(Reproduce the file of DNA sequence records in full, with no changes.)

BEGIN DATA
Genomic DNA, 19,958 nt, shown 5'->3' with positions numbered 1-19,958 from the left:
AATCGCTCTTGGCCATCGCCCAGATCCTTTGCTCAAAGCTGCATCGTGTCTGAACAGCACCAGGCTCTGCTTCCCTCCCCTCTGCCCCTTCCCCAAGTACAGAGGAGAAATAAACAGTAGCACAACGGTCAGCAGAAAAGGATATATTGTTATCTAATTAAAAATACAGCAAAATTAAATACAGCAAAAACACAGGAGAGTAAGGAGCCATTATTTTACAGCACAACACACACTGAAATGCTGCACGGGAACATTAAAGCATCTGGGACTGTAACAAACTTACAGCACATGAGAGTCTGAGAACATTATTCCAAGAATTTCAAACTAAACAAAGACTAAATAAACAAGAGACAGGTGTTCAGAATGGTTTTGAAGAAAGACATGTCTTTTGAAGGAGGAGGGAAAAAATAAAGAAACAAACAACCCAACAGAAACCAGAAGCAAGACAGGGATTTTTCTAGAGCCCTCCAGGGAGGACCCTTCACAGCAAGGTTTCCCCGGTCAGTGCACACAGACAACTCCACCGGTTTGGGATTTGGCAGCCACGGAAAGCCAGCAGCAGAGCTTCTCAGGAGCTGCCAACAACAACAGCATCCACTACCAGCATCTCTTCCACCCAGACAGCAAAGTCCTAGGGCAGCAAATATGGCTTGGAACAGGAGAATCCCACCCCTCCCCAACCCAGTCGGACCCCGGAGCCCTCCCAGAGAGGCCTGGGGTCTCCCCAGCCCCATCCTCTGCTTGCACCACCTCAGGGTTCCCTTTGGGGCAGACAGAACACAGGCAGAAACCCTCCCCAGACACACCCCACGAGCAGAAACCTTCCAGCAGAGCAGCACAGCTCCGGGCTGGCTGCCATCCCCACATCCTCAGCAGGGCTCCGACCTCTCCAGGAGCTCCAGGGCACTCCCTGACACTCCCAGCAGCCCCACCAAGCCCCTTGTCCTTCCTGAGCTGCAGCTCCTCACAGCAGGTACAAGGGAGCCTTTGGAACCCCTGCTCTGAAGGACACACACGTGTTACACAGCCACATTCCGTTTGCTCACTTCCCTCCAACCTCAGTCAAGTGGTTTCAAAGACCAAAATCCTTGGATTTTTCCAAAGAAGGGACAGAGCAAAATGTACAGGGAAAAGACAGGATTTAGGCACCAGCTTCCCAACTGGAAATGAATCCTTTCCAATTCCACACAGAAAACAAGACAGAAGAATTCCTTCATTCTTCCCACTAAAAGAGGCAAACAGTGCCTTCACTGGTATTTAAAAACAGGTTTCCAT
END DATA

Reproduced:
Genomic DNA, 19,958 nt, shown 5'->3' with positions numbered 1-19,958 from the left:
AATCGCTCTTGGCCATCGCCCAGATCCTTTGCTCAAAGCTGCATCGTGTCTGAACAGCACCAGGCTCTGCTTCCCTCCCCTCTGCCCCTTCCCCAAGTACAGAGGAGAAATAAACAGTAGCACAACGGTCAGCAGAAAAGGATATATTGTTATCTAATTAAAAATACAGCAAAATTAAATACAGCAAAAACACAGGAGAGTAAGGAGCCATTATTTTACAGCACAACACACACTGAAATGCTGCACGGGAACATTAAAGCATCTGGGACTGTAACAAACTTACAGCACATGAGAGTCTGAGAACATTATTCCAAGAATTTCAAACTAAACAAAGACTAAATAAACAAGAGACAGGTGTTCAGAATGGTTTTGAAGAAAGACATGTCTTTTGAAGGAGGAGGGAAAAAATAAAGAAACAAACAACCCAACAGAAACCAGAAGCAAGACAGGGATTTTTCTAGAGCCCTCCAGGGAGGACCCTTCACAGCAAGGTTTCCCCGGTCAGTGCACACAGACAACTCCACCGGTTTGGGATTTGGCAGCCACGGAAAGCCAGCAGCAGAGCTTCTCAGGAGCTGCCAACAACAACAGCATCCACTACCAGCATCTCTTCCACCCAGACAGCAAAGTCCTAGGGCAGCAAATATGGCTTGGAACAGGAGAATCCCACCCCTCCCCAACCCAGTCGGACCCCGGAGCCCTCCCAGAGAGGCCTGGGGTCTCCCCAGCCCCATCCTCTGCTTGCACCACCTCAGGGTTCCCTTTGGGGCAGACAGAACACAGGCAGAAACCCTCCCCAGACACACCCCACGAGCAGAAACCTTCCAGCAGAGCAGCACAGCTCCGGGCTGGCTGCCATCCCCACATCCTCAGCAGGGCTCCGACCTCTCCAGGAGCTCCAGGGCACTCCCTGACACTCCCAGCAGCCCCACCAAGCCCCTTGTCCTTCCTGAGCTGCAGCTCCTCACAGCAGGTACAAGGGAGCCTTTGGAACCCCTGCTCTGAAGGACACACACGTGTTACACAGCCACATTCCGTTTGCTCACTTCCCTCCAACCTCAGTCAAGTGGTTTCAAAGACCAAAATCCTTGGATTTTTCCAAAGAAGGGACAGAGCAAAATGTACAGGGAAAAGACAGGATTTAGGCACCAGCTTCCCAACTGGAAATGAATCCTTTCCAATTCCACACAGAAAACAAGACAGAAGAATTCCTTCATTCTTCCCACTAAAAGAGGCAAACAGTGCCTTCACTGGTATTTAAAAACAGGTTTCCAT